The presence of COVID-19 is a threat we have learned to live with — but luckily, there are things we can do to lower the risk. Wearing an N95 mask, for example, can reduce our chances of contracting the virus to less than 1%. Social distancing and thorough hand-washing are also effective. But are there other proactive health measures we can take to reduce our risk of infection?
The evidence suggests yes. By taking sensible precautions and making small lifestyle changes to support our immune systems, we can significantly lower our chances of catching COVID-19 in the first place. While nothing is guaranteed, these five solutions will increase your odds of staying healthy.
Like smallpox, polio, and H1N1, the most effective way to tame the virus is through a national vaccination campaign. The early stages of the COVID vaccination program focused on high-risk groups, but the vaccines are becoming increasingly available to the general population. The two currently in use must be administered in two doses. Vaccinations are superior to other preventive measures because they shield from infection internally.
With the prospect of “vaccine passports,” which would require proof of vaccination for travel, becoming more likely, the pressure is easing off regular COVID testing -- however, COVID testing is still important for all workplaces, as not all employees will opt to be vaccinated, and the vaccines do not guarantee against infection. Ultimately, vaccination will allow us to resume life more or less as normal. It gets us one step closer to herd immunity.
Increase Vitamin D Intake
A staggering 35% of adults in the United States are vitamin D deficient. More than half of vitamin D is absorbed through sunlight, so prolonged lockdowns have made matters worse. Because vitamin D plays an important role not just in bone and cardiovascular health but also in supporting the immune system, it is a good idea to take a regular vitamin D supplement. Natural sources of vitamin D include oily fish, red meat, liver, and egg yolks.
Make Quality Sleep a Priority
By now, the research is clear that lack of sleep has a negative effect on the body’s immunity. For many of us, however, getting a good night’s sleep is a struggle. Some 70% of Americans report insufficient or interrupted sleep for at least one night a month, with 11% experiencing insufficient sleep on a nightly basis. Unfortunately, the lockdown and its rearrangement of regular work-leisure patterns has exacerbated the problem for many people. During the pandemic, it is even more important to prioritize healthy sleep, as sleep can actually reduce the effectiveness of vaccines.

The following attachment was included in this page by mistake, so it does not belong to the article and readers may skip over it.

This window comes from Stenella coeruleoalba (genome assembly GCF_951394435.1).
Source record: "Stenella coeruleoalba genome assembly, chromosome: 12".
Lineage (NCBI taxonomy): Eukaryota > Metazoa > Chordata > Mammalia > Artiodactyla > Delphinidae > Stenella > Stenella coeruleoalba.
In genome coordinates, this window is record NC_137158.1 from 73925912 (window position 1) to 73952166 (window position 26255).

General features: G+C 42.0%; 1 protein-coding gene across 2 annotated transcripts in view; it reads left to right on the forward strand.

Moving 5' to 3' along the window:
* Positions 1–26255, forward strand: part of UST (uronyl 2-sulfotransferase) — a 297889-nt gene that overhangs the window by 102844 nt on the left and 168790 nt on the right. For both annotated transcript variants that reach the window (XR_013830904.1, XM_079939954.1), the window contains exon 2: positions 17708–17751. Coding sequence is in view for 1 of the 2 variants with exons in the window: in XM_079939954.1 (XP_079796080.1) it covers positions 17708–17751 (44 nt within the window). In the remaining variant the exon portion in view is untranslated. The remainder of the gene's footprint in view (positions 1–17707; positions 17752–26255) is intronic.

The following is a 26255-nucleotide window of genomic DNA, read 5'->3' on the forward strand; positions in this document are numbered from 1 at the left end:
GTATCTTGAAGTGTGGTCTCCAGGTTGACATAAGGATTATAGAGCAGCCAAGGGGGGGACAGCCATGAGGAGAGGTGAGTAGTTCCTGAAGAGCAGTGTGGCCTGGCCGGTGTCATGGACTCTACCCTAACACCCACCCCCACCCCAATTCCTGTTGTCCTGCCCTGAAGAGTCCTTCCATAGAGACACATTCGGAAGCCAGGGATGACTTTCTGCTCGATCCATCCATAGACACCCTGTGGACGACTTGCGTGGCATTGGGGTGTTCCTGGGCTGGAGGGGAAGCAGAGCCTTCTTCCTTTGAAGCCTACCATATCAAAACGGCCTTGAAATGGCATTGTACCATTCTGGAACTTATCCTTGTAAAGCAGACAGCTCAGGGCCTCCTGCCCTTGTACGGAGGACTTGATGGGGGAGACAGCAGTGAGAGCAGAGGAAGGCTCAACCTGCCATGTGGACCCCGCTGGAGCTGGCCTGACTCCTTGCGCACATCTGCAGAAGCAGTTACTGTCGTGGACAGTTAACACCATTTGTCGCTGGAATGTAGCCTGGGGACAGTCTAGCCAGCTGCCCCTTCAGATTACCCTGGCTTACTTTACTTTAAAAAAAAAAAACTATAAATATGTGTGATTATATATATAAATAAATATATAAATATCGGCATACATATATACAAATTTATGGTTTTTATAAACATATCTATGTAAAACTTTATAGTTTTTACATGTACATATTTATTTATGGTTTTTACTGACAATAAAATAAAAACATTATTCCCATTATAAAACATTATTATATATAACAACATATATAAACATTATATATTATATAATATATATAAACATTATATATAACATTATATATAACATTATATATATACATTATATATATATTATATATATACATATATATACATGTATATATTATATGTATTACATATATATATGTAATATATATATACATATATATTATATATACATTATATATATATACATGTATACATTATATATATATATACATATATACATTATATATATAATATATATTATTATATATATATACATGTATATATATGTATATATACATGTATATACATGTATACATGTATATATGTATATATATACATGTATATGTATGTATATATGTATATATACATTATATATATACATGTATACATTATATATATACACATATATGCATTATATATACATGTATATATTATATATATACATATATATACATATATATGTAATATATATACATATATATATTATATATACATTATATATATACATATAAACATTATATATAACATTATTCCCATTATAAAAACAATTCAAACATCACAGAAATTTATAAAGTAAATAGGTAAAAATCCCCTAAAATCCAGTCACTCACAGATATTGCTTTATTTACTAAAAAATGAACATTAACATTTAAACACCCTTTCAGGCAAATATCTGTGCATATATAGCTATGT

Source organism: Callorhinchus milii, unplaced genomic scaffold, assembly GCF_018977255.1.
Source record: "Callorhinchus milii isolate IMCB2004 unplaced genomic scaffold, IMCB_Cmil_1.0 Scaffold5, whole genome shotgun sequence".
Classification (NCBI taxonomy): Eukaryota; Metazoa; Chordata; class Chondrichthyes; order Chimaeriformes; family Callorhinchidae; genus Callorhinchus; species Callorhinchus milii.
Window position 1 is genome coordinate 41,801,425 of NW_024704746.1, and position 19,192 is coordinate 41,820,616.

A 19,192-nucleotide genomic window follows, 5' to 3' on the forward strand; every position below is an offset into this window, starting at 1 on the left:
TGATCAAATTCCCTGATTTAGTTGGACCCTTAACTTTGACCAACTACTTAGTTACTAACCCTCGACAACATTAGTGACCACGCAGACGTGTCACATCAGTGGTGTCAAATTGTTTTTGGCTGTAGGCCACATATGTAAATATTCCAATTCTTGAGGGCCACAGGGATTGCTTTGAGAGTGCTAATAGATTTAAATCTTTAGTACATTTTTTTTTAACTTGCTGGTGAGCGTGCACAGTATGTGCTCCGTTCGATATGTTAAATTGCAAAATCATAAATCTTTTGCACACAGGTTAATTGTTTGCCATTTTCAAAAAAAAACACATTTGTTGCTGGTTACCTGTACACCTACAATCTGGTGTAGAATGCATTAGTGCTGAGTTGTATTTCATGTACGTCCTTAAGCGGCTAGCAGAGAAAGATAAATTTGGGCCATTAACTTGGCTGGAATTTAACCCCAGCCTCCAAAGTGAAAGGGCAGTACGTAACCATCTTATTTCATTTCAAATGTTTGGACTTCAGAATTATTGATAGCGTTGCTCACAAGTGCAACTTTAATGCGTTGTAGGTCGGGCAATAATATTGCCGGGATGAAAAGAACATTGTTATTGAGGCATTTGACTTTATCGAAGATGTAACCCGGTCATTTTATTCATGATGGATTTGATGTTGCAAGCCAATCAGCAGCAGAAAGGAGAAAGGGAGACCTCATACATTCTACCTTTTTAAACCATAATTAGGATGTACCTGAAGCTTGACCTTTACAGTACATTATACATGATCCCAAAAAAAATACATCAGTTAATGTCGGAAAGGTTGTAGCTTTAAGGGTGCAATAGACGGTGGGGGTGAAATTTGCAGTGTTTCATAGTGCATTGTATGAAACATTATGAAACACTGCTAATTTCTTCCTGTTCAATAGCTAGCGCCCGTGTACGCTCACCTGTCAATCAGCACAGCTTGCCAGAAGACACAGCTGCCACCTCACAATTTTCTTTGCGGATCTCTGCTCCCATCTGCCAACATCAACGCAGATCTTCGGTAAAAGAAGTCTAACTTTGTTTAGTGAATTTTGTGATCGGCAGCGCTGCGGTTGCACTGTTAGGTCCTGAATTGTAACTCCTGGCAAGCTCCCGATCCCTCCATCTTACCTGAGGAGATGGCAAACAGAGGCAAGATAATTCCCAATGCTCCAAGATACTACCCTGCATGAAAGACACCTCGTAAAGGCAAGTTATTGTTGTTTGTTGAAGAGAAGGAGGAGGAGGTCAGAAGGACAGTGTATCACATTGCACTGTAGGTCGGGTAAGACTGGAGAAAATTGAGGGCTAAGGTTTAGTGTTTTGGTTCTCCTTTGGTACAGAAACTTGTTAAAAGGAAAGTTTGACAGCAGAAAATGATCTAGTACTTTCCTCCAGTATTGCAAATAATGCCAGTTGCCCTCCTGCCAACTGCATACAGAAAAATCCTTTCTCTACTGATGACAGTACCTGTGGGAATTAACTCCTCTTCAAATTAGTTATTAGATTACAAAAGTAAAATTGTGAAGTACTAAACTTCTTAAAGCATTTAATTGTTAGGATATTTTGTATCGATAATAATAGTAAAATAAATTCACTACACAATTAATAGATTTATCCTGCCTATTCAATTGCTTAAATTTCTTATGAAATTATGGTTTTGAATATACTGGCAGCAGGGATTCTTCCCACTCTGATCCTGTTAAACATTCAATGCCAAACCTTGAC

Exercise to Promote Weight Loss
For the obese population, the risk of developing severe COVID symptoms goes drastically up. People with obesity are 113% more likely to end up in the hospital and 74% more likely to require ICU treatment. People suffering from diabetes are three times more likely to develop a severe case of COVID-19. In a shocking, unfortunate twist, some evidence suggests that patients who have been infected with COVID-19 are more likely to develop diabetes. Maintaining a healthy weight limits the risk of developing diabetes or a bad case of COVID-19.
Stay Away from the T-Zone
The area surrounding the eyes, nose, mouth, and chin — the “T-zone” — is the route through which the novel coronavirus infection occurs. Studies have shown that we touch this area with our hands 68.7 times per hour, on average. The T-zone is hardly an area that can be monitored through government regulation, so it requires a personal behavioral change. Take notice of how often you touch your T-Zone, especially in response to itching or irritation.
Although we may see further peaks and valleys of COVID infection rates, following these five simple steps can tip the odds in your favor. COVID testing, vaccinations, and proactive health measures to boost immunity are solid steps toward warding off a COVID-19 infection.
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World Health Organization - Advice for the public
European Centre for Disease Prevention and Control - How to protect yourself and others